Various outlets reported today that Lenovo had been shipping questionable software with some of its consumer PCs. Apparently intended to make money by inserting ads in unsuspecting web browsers, “Superfish” went a step further by performing a man-in-the-middle attack on HTTPS connections, thereby compromising all secure web connections made by the machine. Lenovo, hands caught in the proverbial cookie jar, has since stopped the practice, albeit it leaving thousands of insecure computers in its wake.

Much has been said about why this was dangerous, ill-concieved, and sloppily done, which I won’t rehash. Consider instead a slightly different angle. As Craig Hockenberry put it, “any software that gets between you and your chain of trust should be considered malware”. This statement is exactly right - Superfish is no mere adware, it is full-on malware.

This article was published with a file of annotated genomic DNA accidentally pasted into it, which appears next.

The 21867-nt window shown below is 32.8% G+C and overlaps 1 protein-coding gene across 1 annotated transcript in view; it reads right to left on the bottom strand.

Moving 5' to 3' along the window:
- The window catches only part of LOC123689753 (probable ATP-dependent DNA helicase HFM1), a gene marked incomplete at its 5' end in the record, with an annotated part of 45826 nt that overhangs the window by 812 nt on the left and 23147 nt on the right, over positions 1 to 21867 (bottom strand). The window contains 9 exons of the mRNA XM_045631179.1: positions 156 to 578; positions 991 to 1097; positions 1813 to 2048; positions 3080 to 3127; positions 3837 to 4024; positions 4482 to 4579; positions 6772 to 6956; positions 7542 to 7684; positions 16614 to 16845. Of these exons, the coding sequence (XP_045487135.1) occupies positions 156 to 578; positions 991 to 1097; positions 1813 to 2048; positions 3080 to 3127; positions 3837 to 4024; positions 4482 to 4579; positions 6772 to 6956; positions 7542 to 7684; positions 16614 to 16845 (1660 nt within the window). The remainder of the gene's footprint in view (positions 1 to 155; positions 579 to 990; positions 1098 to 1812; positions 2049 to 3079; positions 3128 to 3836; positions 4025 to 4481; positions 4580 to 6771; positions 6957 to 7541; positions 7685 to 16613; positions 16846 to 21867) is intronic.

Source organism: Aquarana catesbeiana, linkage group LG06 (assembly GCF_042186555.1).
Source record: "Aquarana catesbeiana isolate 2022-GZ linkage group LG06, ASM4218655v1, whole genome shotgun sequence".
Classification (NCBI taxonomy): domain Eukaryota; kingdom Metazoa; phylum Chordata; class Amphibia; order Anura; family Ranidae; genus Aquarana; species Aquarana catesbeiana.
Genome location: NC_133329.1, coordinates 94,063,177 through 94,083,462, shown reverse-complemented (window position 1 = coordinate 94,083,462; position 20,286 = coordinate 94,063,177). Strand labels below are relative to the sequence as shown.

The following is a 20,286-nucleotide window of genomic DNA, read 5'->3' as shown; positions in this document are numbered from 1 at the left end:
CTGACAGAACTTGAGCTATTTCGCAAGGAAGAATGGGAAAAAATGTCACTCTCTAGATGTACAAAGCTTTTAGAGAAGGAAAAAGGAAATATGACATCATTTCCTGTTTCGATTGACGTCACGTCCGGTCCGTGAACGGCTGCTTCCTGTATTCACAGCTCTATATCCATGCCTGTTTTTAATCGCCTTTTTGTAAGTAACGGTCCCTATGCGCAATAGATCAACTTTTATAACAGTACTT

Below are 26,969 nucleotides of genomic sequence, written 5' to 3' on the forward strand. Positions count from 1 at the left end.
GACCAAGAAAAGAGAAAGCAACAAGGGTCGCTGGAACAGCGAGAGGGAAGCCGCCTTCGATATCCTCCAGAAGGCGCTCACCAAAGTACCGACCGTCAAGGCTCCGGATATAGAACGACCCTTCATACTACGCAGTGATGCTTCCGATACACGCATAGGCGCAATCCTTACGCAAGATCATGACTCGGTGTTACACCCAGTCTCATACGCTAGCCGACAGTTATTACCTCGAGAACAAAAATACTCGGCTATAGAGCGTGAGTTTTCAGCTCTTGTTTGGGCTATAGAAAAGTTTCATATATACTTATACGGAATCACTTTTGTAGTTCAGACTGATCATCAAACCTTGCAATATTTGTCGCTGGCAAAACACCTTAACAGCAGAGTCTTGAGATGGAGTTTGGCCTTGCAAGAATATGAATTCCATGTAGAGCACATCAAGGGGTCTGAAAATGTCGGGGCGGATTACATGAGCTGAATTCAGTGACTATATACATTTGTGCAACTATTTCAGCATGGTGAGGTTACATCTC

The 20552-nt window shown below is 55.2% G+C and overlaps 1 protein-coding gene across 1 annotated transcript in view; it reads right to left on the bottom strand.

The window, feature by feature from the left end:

Reported the very same day, this Malware author now faces years in jail. There are obviously some differences in overall circumstance, but the unambiguous commonality remains that both placed software on people’s computers deliberately and explicitly compromising their security for their own gain. Lenovo’s actions are in many ways much more egregious and irresponsible by virtue of scale. Nevertheless, I doubt Lenovo will be charged with “hacking”, nor will anybody responsible be incarcerated. Quite the double-standard.